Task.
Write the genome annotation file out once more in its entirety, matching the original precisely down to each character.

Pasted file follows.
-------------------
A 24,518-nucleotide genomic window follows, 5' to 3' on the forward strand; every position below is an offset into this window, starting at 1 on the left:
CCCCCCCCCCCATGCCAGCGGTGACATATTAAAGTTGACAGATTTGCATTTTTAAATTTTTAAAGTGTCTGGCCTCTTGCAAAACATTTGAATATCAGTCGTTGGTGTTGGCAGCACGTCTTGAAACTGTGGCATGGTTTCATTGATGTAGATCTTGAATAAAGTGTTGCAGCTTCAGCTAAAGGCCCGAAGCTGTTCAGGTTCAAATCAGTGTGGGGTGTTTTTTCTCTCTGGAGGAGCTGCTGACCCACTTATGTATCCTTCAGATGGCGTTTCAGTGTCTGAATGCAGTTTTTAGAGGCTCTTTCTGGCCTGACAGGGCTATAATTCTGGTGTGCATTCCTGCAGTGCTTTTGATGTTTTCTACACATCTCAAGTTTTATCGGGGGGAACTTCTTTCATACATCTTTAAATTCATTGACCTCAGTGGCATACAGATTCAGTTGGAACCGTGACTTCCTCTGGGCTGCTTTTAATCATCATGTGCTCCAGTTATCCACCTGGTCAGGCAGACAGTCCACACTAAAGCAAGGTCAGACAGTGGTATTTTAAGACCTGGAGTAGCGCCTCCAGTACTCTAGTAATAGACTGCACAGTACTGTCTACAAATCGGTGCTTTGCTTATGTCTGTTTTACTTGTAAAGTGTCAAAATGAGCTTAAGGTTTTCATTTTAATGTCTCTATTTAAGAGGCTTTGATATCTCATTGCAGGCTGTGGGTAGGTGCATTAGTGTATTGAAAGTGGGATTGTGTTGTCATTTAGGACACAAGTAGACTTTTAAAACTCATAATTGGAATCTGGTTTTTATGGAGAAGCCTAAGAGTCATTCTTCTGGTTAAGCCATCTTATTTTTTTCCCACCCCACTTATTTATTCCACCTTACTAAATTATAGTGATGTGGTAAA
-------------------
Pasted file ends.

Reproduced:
A 24,518-nucleotide genomic window follows, 5' to 3' on the forward strand; every position below is an offset into this window, starting at 1 on the left:
CCCCCCCCCCCATGCCAGCGGTGACATATTAAAGTTGACAGATTTGCATTTTTAAATTTTTAAAGTGTCTGGCCTCTTGCAAAACATTTGAATATCAGTCGTTGGTGTTGGCAGCACGTCTTGAAACTGTGGCATGGTTTCATTGATGTAGATCTTGAATAAAGTGTTGCAGCTTCAGCTAAAGGCCCGAAGCTGTTCAGGTTCAAATCAGTGTGGGGTGTTTTTTCTCTCTGGAGGAGCTGCTGACCCACTTATGTATCCTTCAGATGGCGTTTCAGTGTCTGAATGCAGTTTTTAGAGGCTCTTTCTGGCCTGACAGGGCTATAATTCTGGTGTGCATTCCTGCAGTGCTTTTGATGTTTTCTACACATCTCAAGTTTTATCGGGGGGAACTTCTTTCATACATCTTTAAATTCATTGACCTCAGTGGCATACAGATTCAGTTGGAACCGTGACTTCCTCTGGGCTGCTTTTAATCATCATGTGCTCCAGTTATCCACCTGGTCAGGCAGACAGTCCACACTAAAGCAAGGTCAGACAGTGGTATTTTAAGACCTGGAGTAGCGCCTCCAGTACTCTAGTAATAGACTGCACAGTACTGTCTACAAATCGGTGCTTTGCTTATGTCTGTTTTACTTGTAAAGTGTCAAAATGAGCTTAAGGTTTTCATTTTAATGTCTCTATTTAAGAGGCTTTGATATCTCATTGCAGGCTGTGGGTAGGTGCATTAGTGTATTGAAAGTGGGATTGTGTTGTCATTTAGGACACAAGTAGACTTTTAAAACTCATAATTGGAATCTGGTTTTTATGGAGAAGCCTAAGAGTCATTCTTCTGGTTAAGCCATCTTATTTTTTTCCCACCCCACTTATTTATTCCACCTTACTAAATTATAGTGATGTGGTAAA